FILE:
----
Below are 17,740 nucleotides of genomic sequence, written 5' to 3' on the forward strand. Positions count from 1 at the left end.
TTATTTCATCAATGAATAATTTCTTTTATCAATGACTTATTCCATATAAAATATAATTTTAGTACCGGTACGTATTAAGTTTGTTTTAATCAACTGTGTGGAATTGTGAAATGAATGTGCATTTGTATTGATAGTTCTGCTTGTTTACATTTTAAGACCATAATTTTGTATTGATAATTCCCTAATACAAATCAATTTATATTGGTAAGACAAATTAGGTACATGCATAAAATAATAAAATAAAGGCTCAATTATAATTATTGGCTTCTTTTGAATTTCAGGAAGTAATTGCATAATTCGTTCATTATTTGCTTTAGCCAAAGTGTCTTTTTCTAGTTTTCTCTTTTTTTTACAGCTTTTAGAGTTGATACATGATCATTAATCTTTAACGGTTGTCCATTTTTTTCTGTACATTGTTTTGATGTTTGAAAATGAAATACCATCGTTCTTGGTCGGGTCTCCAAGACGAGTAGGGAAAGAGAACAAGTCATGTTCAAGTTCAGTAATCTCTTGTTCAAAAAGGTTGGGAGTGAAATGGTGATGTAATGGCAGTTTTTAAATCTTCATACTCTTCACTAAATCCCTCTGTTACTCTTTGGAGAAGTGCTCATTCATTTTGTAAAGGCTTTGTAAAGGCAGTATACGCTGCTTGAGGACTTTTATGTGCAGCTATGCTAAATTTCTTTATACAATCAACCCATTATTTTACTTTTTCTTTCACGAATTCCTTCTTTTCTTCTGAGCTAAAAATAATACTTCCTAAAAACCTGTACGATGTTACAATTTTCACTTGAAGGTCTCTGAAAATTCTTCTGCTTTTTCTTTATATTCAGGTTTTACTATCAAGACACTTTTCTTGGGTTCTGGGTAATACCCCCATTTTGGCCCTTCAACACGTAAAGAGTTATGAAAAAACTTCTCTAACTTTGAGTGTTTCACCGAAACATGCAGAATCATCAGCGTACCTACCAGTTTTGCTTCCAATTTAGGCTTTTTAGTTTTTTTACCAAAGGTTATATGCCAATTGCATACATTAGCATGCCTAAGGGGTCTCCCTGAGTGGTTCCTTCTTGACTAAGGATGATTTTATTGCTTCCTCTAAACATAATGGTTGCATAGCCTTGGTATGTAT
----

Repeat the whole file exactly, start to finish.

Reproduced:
Below are 17,740 nucleotides of genomic sequence, written 5' to 3' on the forward strand. Positions count from 1 at the left end.
TTATTTCATCAATGAATAATTTCTTTTATCAATGACTTATTCCATATAAAATATAATTTTAGTACCGGTACGTATTAAGTTTGTTTTAATCAACTGTGTGGAATTGTGAAATGAATGTGCATTTGTATTGATAGTTCTGCTTGTTTACATTTTAAGACCATAATTTTGTATTGATAATTCCCTAATACAAATCAATTTATATTGGTAAGACAAATTAGGTACATGCATAAAATAATAAAATAAAGGCTCAATTATAATTATTGGCTTCTTTTGAATTTCAGGAAGTAATTGCATAATTCGTTCATTATTTGCTTTAGCCAAAGTGTCTTTTTCTAGTTTTCTCTTTTTTTTACAGCTTTTAGAGTTGATACATGATCATTAATCTTTAACGGTTGTCCATTTTTTTCTGTACATTGTTTTGATGTTTGAAAATGAAATACCATCGTTCTTGGTCGGGTCTCCAAGACGAGTAGGGAAAGAGAACAAGTCATGTTCAAGTTCAGTAATCTCTTGTTCAAAAAGGTTGGGAGTGAAATGGTGATGTAATGGCAGTTTTTAAATCTTCATACTCTTCACTAAATCCCTCTGTTACTCTTTGGAGAAGTGCTCATTCATTTTGTAAAGGCTTTGTAAAGGCAGTATACGCTGCTTGAGGACTTTTATGTGCAGCTATGCTAAATTTCTTTATACAATCAACCCATTATTTTACTTTTTCTTTCACGAATTCCTTCTTTTCTTCTGAGCTAAAAATAATACTTCCTAAAAACCTGTACGATGTTACAATTTTCACTTGAAGGTCTCTGAAAATTCTTCTGCTTTTTCTTTATATTCAGGTTTTACTATCAAGACACTTTTCTTGGGTTCTGGGTAATACCCCCATTTTGGCCCTTCAACACGTAAAGAGTTATGAAAAAACTTCTCTAACTTTGAGTGTTTCACCGAAACATGCAGAATCATCAGCGTACCTACCAGTTTTGCTTCCAATTTAGGCTTTTTAGTTTTTTTACCAAAGGTTATATGCCAATTGCATACATTAGCATGCCTAAGGGGTCTCCCTGAGTGGTTCCTTCTTGACTAAGGATGATTTTATTGCTTCCTCTAAACATAATGGTTGCATAGCCTTGGTATGTAT